Age, Biography and Wiki
David Justin Freeman was born on 22 December, 1984. Discover David Justin Freeman's Biography, Age, Height, Physical Stats, Dating/Affairs, Family and career updates. Learn How rich is He in this year and how He spends money? Also learn how He earned most of networth at the age of 36 years old?
|Age||37 years old|
|Born||22 December 1984|
We recommend you to check the complete list of Famous People born on 22 December. He is a member of famous with the age 37 years old group.
David Justin Freeman Height, Weight & Measurements
At 37 years old, David Justin Freeman height not available right now. We will update David Justin Freeman's Height, weight, Body Measurements, Eye Color, Hair Color, Shoe & Dress size soon as possible.
|Body Measurements||Not Available|
|Eye Color||Not Available|
|Hair Color||Not Available|
Dating & Relationship status
He is currently single. He is not dating anyone. We don't have much information about He's past relationship and any previous engaged. According to our Database, He has no children.
David Justin Freeman Net Worth
His net worth has been growing significantly in 2020-2021. So, how much is David Justin Freeman worth at the age of 37 years old? David Justin Freeman’s income source is mostly from being a successful . He is from . We have estimated David Justin Freeman's net worth, money, salary, income, and assets.
|Net Worth in 2021||$1 Million - $5 Million|
|Salary in 2020||Under Review|
|Net Worth in 2019||Pending|
|Salary in 2019||Under Review|
|Source of Income|
David Justin Freeman Social Network
|Wikipedia||David Justin Freeman Wikipedia|
On October 2, 2017, the Supreme Court of Georgia reversed Freeman's disorderly conduct conviction on the grounds that his conduct could not have possibly violated Georgia's disorderly conduct statute, and that the middle finger is protected speech. At the time that the conviction was overturned, Freeman stated that he was working mowing lawns as a result of his false conviction, despite the fact that he is skilled in computer programming.
On January 18, 2017, Freeman's appeal was transferred by the Georgia Court of Appeals to the Georgia Supreme Court on the grounds that his free speech arguments raised a constitutional question over which the Court of Appeals could not have jurisdiction. Oral arguments in the case were held at the Georgia Supreme Court on May 15, 2017, with Freeman representing himself, and Daniel SanMiguel representing Hall County. Arguments before the court focused primarily on whether Georgia's disorderly conduct statute (16-11-39(a)(1)), is unconstitutionally broad, whether or not people have a constitutionally protected right to shout in a public place, and on whether or not Freeman's conduct - standing, giving a middle finger from 50 yards away, and shouting a religious message - could possibly have violated the statute by representing a reasonable threat of harm.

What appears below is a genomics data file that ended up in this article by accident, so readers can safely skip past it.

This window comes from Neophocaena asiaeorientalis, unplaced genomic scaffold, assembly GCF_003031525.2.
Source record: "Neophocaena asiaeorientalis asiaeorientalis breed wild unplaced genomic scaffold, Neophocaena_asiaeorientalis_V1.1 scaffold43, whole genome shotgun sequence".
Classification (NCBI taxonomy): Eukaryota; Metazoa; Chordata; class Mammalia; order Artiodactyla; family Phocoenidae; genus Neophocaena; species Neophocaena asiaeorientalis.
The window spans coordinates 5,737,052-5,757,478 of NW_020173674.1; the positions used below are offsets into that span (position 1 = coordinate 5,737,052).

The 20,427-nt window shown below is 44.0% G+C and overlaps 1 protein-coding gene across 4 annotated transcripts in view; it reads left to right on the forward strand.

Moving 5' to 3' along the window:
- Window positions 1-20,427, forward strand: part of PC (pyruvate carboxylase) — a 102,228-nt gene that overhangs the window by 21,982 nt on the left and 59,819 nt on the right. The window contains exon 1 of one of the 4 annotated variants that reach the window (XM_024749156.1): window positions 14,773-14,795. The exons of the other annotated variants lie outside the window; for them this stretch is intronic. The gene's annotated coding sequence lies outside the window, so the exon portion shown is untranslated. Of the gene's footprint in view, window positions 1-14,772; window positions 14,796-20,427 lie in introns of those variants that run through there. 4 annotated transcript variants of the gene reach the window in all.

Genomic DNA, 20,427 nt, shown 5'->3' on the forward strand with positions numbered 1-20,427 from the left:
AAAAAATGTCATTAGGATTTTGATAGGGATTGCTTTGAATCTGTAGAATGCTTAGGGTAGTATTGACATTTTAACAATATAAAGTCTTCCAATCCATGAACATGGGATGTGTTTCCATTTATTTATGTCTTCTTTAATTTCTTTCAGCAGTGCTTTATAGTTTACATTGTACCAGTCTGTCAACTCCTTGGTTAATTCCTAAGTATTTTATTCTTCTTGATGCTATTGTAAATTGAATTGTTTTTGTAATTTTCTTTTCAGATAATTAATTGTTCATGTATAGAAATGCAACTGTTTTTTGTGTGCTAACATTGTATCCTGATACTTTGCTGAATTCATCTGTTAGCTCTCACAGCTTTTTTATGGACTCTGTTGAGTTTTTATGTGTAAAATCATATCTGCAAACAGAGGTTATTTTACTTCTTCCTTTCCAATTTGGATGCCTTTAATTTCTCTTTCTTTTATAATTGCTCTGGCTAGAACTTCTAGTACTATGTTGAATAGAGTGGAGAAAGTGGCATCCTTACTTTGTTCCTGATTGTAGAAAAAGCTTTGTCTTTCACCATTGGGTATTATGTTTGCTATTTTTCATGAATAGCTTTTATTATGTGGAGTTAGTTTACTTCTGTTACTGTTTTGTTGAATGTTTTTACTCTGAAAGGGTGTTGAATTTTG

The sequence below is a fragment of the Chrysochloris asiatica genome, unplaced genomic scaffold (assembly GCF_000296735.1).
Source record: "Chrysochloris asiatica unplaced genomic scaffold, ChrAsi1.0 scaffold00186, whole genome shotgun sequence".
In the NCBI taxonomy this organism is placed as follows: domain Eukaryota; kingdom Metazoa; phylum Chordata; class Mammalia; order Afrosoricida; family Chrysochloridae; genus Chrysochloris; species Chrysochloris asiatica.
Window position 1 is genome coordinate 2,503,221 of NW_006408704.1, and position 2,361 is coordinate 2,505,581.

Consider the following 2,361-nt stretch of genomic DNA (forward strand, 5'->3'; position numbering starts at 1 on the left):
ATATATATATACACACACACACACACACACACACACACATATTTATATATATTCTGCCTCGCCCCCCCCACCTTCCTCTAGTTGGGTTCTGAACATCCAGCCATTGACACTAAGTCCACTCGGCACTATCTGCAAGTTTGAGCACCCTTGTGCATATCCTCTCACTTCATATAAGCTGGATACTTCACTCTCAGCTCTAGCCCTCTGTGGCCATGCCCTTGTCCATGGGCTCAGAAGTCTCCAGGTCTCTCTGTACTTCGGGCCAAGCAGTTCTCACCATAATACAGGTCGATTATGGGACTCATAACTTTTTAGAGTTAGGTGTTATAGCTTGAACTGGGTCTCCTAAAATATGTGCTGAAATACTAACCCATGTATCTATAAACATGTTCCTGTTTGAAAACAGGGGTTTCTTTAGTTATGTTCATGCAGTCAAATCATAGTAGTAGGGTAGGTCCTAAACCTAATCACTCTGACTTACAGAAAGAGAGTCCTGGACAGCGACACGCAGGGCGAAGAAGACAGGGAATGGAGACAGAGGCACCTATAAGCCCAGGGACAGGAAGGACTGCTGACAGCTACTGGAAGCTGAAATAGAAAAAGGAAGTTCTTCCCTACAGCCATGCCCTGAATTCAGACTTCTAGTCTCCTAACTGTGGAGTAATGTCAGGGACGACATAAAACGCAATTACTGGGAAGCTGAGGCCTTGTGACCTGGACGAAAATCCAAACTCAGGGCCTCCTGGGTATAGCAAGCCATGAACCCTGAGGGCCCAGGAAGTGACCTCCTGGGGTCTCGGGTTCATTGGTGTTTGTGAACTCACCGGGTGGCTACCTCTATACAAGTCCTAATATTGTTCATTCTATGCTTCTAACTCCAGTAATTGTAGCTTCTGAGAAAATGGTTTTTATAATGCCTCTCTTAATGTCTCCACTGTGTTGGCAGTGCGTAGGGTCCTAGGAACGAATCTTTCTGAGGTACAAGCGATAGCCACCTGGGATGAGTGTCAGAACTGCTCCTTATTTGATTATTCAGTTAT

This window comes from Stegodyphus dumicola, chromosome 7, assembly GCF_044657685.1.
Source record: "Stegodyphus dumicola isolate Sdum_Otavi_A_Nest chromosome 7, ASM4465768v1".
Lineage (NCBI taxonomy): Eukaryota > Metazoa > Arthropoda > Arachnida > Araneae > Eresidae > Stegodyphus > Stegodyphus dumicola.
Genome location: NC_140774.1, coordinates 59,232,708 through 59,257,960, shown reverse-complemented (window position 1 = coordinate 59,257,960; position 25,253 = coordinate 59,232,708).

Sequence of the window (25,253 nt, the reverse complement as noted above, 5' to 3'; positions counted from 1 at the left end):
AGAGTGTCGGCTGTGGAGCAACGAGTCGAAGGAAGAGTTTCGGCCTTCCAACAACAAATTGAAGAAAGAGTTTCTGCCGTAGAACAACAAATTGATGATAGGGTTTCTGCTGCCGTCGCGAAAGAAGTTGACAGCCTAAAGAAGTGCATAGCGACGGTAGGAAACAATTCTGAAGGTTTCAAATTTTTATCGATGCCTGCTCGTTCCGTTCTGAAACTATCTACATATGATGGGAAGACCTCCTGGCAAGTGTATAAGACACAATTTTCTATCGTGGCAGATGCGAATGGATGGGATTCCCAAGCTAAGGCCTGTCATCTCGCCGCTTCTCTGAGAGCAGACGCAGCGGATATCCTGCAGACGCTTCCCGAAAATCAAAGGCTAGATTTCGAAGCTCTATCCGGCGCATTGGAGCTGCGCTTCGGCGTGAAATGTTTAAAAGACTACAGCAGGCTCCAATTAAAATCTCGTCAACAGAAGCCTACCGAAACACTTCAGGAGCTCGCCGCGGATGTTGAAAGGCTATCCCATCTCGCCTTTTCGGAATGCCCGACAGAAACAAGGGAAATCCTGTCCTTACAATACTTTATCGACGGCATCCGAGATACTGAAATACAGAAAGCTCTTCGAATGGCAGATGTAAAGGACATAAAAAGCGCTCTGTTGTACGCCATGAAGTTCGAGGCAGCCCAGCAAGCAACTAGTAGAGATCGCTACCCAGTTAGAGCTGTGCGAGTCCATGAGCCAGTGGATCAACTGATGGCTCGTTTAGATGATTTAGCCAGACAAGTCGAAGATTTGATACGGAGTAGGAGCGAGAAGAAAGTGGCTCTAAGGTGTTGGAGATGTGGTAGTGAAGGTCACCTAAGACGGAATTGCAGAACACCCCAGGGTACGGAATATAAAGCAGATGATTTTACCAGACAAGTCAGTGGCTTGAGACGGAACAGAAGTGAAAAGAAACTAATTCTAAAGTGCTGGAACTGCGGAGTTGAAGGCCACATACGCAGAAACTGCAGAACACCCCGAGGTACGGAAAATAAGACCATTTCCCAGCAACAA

In August 2016, Freeman filed a suit in the Georgia Northern District court against Hall County Sheriff Gerald Couch and other employees of the Sheriff's Office, alleging that he had been subjected to abuses during his arrest and stay at the Hall County jail. Federal Judge Richard W. Story ultimately dismissed the suit without a hearing, stating that "neither a State nor its officials acting in their official capacities are 'persons'... On the contrary, states and their officials, acting in official capacities, are immune from suit."
Two of the officers most closely tied to Freeman's arrest left the Sheriff's office in disgrace shortly thereafter. Jacob Haney, the Sergeant on duty at the time of Freeman's arrest, resigned after he was caught having an on-duty affair with a Flowery Branch policewoman. Mike Lusk, the officer who arrested Freeman, was himself arrested for an unrelated "Invasion of Privacy" charge on May 22, 2015 after a GBI investigation and was released on a $10,000 bond.
In May 2015, charges against Freeman for "Obstruction" and "Disrupting a Public Gathering" were dismissed by Hall County State Court Judge Larry Baldwin, and the state replaced these with a charge of "Disorderly Conduct," with the state alleging that holding up a middle finger and shouting a political opinion in public represented a credible threat to life, limb, and health. Freeman was tried and convicted by a jury on January 11–12, 2016.